I have to admit around this time of year, I have a penchant for being overly optimistic about the state of Razorback football. Facebook reminded me of this just before I sat down to write this column.
It’s that relatively new feature that pops up showing your status updates from previous years. Evidently on Aug. 10, 2013, I opined the Hogs would be better than many thought following an open scrimmage where Alex Collins showed out. I probably don’t have to remind you that the Razorbacks finished the season 3-9.
There were extenuating circumstances, primarily the health of then sophomore quarterback Brandon Allen. Allen hurt his shoulder diving into the end zone in the first half of a 24-3 victory over Southern Miss. Had Allen been healthy the following week, I have no doubt the Hogs would have defeated Rutgers, but he wasn’t, and Arkansas allowed that game to slip away in the second half when the offense ground to a standstill. Unable to move the football, the defense was left exposed and the result was 28-24 Rutgers. That loss started a Razorback losing streak that seemed like it would never yield.
I apologize for dredging up such ill memories while the Hogs bask in the spotlight of being the nation’s chic dark-horse pick in the SEC West. I don’t mean to throw cold water on the dreams and aspirations of Hog fans before the season ever starts, but as one who has watched a lot of Razorback football, it always worries me a bit when the national media buys into the Hogs.
I distinctly remember Beano Cook tabbing the 1987 Razorbacks as his preseason No. 1. Jimmy Johnson’s Miami Hurricanes trampled Beano’s pick 51-7 on a miserable day in Little Rock as they marched on their way to the national title.
Back-to-back Razorback losses to Texas and Houston in October did in Sports Illustrated’s preseason No. 1 pick in 1978. But that SI cover featuring Lou Holtz, Ben Cowins and Ron Calcagni sure was cool. Now, that team didn’t crash and burn, not at all. However, a 9-2-1 record including a 10-10 tie with UCLA on Christmas day in the Fiesta Bowl wasn’t the way any Hog fan envisioned a year concluding that began with a 31-6 rout of Barry Switzer’s Oklahoma Sooners in the Orange Bowl.
The last nightmare reminder I’ll bring up is one I’m sure most longtime Hog fans have buried even deeper in the recesses of their long-term memory. After Ken Hatfield’s Razorbacks had won back-to-back Southwest Conference titles in 1988 and 1989, the media tabbed the Hogs as the favorite to win the SWC again in 1990. The only problem was that Hatfield was now coaching at Clemson, and Jack Crowe was in over his head after being elevated to head coach from his role as offensive coordinator. Crowe’s offense did put points on the board. How could they not with the wizardry of Quinn Grovey under center, but the 1990 defense was the worst Arkansas has put on the field dating back to the 1940s when World War II depleted the Razorbacks’ ranks of able-bodied players.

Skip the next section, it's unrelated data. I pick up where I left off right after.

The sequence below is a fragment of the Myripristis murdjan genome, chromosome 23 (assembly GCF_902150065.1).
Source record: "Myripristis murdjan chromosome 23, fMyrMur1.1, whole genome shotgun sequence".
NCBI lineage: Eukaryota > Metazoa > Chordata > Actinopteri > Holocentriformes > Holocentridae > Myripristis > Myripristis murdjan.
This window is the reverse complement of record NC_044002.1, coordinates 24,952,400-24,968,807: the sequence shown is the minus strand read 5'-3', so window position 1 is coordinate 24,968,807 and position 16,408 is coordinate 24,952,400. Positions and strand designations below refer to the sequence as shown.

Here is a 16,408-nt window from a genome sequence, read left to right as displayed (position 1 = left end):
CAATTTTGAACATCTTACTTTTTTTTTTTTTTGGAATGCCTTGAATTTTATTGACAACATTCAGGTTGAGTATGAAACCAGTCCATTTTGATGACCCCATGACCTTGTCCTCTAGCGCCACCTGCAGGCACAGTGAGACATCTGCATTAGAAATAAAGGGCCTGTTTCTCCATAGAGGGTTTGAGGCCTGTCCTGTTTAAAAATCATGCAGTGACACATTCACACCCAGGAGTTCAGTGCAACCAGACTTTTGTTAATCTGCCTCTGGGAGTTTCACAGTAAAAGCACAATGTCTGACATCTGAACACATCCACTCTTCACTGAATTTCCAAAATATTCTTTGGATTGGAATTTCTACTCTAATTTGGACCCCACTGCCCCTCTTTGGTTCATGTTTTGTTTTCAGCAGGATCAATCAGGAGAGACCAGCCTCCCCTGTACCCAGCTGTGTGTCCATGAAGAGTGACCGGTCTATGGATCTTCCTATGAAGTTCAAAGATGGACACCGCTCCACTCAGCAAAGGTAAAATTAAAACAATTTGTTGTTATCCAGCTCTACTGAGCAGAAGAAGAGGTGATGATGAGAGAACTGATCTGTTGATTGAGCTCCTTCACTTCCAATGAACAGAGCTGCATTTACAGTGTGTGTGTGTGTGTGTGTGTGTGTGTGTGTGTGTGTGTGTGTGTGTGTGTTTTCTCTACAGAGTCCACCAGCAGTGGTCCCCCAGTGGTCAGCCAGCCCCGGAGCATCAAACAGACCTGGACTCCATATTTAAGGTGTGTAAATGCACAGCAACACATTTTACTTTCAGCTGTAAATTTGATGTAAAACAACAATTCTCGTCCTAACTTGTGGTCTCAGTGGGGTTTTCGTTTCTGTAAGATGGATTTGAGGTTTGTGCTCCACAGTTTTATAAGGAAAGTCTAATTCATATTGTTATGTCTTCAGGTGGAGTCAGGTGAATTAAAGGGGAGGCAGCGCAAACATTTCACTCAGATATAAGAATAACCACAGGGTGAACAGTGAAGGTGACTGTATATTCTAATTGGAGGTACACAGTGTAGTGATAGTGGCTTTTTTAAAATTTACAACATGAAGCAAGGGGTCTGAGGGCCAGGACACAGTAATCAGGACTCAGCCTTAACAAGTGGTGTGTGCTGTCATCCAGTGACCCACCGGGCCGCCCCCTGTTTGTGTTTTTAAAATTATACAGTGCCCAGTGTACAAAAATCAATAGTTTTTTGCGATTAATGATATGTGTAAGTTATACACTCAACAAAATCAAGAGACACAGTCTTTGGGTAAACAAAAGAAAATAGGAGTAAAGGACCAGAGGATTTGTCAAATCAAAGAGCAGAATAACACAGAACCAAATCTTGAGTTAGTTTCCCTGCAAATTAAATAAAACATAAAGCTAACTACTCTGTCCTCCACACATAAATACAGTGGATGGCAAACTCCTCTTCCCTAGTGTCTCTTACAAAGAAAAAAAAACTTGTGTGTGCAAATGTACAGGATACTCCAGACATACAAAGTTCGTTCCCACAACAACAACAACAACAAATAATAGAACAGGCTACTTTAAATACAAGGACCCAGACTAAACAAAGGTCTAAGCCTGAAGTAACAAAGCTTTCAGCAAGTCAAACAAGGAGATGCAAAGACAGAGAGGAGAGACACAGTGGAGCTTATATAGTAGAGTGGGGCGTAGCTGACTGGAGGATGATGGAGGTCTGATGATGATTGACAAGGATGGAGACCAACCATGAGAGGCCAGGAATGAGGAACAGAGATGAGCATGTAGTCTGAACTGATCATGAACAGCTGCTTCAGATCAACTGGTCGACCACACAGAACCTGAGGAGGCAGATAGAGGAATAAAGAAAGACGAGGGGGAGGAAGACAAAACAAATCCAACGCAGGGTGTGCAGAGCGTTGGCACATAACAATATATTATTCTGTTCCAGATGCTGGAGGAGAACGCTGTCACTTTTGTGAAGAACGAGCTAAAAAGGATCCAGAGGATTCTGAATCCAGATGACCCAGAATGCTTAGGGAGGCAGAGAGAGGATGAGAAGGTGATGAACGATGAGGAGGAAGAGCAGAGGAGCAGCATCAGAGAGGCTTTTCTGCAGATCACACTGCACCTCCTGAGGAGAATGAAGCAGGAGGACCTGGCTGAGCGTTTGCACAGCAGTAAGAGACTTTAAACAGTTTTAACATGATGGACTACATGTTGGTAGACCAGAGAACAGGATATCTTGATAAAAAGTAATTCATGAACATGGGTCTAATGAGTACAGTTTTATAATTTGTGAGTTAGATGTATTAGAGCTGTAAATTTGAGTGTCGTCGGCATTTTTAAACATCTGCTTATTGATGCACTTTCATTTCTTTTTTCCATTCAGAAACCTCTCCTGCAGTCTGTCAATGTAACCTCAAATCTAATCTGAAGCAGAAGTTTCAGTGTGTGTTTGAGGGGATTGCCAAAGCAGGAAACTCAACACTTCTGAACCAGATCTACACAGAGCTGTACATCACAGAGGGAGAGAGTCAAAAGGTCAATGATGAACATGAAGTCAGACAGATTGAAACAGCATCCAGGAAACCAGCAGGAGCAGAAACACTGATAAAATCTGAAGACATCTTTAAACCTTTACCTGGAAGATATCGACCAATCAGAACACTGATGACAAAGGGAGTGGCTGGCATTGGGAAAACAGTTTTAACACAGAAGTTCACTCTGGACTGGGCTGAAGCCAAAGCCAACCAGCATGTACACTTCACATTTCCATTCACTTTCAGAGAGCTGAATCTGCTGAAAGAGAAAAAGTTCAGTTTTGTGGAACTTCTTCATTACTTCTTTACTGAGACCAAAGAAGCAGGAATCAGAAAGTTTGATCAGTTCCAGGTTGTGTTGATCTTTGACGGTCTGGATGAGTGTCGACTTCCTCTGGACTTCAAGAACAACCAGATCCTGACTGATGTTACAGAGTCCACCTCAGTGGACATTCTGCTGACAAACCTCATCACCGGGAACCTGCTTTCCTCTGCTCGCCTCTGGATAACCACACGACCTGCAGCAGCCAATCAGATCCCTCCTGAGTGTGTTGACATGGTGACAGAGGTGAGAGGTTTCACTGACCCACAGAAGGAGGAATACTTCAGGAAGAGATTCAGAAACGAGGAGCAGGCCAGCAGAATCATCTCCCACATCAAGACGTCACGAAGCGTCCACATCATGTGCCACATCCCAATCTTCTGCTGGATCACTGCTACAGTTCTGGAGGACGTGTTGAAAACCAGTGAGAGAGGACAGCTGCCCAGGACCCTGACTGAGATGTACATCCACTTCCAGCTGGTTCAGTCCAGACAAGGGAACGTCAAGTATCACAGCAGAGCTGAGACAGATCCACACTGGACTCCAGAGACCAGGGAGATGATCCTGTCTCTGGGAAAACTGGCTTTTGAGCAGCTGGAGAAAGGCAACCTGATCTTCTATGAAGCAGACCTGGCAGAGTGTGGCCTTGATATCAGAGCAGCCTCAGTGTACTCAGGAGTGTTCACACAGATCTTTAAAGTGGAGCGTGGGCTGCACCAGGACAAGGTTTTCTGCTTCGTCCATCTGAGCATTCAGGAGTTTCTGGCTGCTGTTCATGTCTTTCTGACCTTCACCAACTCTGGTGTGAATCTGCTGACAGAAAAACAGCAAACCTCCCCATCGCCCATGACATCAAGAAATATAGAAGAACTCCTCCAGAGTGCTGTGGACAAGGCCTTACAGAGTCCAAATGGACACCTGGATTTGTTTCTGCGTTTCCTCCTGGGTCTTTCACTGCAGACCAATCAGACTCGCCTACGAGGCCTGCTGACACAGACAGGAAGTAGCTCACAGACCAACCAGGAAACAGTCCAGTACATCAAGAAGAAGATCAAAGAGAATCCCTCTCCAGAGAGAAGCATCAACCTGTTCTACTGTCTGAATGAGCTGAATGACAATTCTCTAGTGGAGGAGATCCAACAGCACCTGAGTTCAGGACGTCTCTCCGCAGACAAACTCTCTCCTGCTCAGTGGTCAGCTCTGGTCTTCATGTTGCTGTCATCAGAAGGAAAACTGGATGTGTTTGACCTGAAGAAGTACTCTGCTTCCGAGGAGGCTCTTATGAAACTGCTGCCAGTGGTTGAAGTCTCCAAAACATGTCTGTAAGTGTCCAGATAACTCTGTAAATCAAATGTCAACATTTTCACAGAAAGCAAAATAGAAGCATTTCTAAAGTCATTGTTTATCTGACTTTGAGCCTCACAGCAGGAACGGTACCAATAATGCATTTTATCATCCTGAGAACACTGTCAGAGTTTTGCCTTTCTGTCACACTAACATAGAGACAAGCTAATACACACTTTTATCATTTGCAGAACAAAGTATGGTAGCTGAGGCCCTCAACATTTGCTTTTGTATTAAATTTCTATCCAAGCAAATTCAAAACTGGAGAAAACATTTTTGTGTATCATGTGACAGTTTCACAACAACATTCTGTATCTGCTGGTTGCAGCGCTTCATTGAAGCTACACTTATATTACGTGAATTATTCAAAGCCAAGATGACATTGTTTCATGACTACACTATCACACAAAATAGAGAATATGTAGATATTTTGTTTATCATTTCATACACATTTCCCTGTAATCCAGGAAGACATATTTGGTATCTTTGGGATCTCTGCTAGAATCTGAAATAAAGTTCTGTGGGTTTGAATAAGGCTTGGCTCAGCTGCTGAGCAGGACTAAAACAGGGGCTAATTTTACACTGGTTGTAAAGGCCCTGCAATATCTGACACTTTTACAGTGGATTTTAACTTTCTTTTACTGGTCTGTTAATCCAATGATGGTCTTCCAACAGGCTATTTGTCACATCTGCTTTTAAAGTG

I only mention all of this as a slight warning to Hog fans whose spirits might be soaring a little too high at the moment. Keep expectations in check. Enjoy the upcoming season for what it is not for what you hope it will be.
That being said, it is hard not to like this team. Head coach Bret Bielema is so up beat, so up front and so consistent in talking about this team that it’s hard to keep expectations in check for this season.
But we also have to remember that the Hogs haven’t even practiced in full pads, yet. There is a long way to go until the Sept. 5 season opener with Texas-El Paso and even longer until the SEC slate opens Sept. 26 with Texas A&M in Arlington, Texas.
While Bielema has truly advanced the program to where it appears to be approaching SEC contender level, depth remains an abiding concern almost across the board. Tight end and defensive line are relatively deep areas, but even at those positions, an injury here or there leaves the Hogs searching a bit. And, let’s face it. This is football. There will be injuries.
At this moment, my expectation for the Hogs is eight wins with the full knowledge that they might win one or two more, but that it’s just as likely they could lose one or two more.
To me, that’s a safe place to be. Course corrections can always be made as the season rolls along.